The U.S. State Department officially reopened its Cuba consulate this week, providing full visa and consular services for Cubans seeking to immigrate to the United States for the first time since September 2017, when the Embassy staff was dramatically reduced following unexplained health incidents experienced by diplomatic and intelligence officials in Havana. An Embassy statement said the goal was to “ensure safe, legal, and orderly migration of Cubans.”
The Biden administration first announced the reactivation of limited visa processing in March of 2022. While the process started again last spring, it was only a partial operation.
There are plans to process 20,000 visas annually for Cubans to immigrate to the United States, prioritizing tens of thousands of pending applications for reunification with family members who already reside in the country, as per the Cuban Family Reunification Parole Program of 2007.
As Cubans en masse have joined other Latin American migrants crossing the southern border of the United States, pressure on the Biden administration to normalize immigration procedures has escalated. The island nation has faced widespread shortages of food, medicine, electricity and fuel as it struggles to emerge from a post-pandemic economic crisis. More than 250,000 Cubans have left the island for the United States since October of 2021—most of them flying to Nicaragua or Panama and undertaking a dangerous trek northward through Central America and Mexico to reach the U.S. border. In the fiscal year 2022, the U.S. Coast Guard also reported intercepting 6,182 Cubans at sea. Furthermore, in recent days hundreds of Cubans have landed on Florida’s shores on rickety boats, creating what Florida officials characterize as “a humanitarian crisis.”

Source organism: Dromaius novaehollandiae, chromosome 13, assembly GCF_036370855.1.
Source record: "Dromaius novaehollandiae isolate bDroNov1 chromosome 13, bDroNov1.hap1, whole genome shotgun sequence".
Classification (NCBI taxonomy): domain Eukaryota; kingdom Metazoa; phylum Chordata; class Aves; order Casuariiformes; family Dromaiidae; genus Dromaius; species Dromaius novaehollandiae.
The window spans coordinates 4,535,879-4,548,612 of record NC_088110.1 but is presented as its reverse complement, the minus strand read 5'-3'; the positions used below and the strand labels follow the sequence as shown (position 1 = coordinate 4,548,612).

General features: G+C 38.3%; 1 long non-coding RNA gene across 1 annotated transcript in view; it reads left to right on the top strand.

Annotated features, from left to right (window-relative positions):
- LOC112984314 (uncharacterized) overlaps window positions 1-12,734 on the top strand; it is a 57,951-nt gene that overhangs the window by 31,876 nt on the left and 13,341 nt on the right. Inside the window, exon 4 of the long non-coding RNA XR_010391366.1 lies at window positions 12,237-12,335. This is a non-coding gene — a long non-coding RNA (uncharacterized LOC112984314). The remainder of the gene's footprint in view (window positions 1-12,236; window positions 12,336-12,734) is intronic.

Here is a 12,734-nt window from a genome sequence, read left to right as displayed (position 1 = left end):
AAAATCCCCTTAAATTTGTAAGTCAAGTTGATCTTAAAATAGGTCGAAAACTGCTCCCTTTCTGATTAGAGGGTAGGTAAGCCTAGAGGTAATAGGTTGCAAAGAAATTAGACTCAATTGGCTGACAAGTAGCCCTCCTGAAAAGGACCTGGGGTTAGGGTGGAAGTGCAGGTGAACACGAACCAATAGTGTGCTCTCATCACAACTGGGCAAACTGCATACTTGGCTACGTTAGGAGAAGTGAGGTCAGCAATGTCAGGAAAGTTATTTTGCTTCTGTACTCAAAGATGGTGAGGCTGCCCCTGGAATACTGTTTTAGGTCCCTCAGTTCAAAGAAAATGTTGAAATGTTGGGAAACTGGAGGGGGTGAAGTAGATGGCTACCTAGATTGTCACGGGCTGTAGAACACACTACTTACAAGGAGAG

The mass exodus is one of the largest in Cuban history and shows no sign of abating. Indeed, Cubans now constitute the second largest immigrant group behind Mexicans seeking refuge in the United States.
To stem the tide of migrants seeking entry at the border, the Biden administration announced on January 5 that border guards will begin turning back Cubans, along with Mexicans, Haitians and other citizens from the region unless they had applied for entry from their countries of origin through a new “online appointment portal” and had a pre-arranged sponsor in the United States. The new policy marks a significant departure from the policy of allowing Cubans to cross the border, petition for asylum and remain in the States for a year until they can request residency under the 1966 Cuban Adjustment Act, which expedites the ability of Cubans to become U.S. citizens.
The reopening of the consulate marks a significant step toward normalizing the Embassy’s diplomatic functions. The consulate was shuttered, and the embassy reduced to a skeletal staff level on September 29, 2017, by then secretary of state Rex Tillerson after mysterious ailments, known as the “Havana Syndrome,” were reported by CIA and embassy personnel. After five years of investigation, officials have identified no evidence of any targeted attacks on U.S. personnel.
Cuban officials have blamed the U.S. embargo and additional economic sanctions imposed during the Trump administration and sustained by President Biden for contributing to the dramatic exodus.
“There’s no doubt that a policy meant to depress the living standards of a population is a direct driver of migration,” Cuban deputy of foreign affairs minister Carlos Fernandez de Cossio stated last November.
But Cuba’s foreign minister Bruno Rodriguez welcomed the resumption of visa services on Wednesday as a “necessary and correct step,” urging the Biden administration to also process non-immigrant visas. The restoration of Consulate services “doesn’t yet include non-immigrant visas, which hinders family visits and cultural, sports & scientific exchanges,” he tweeted, which Cuba actively supports.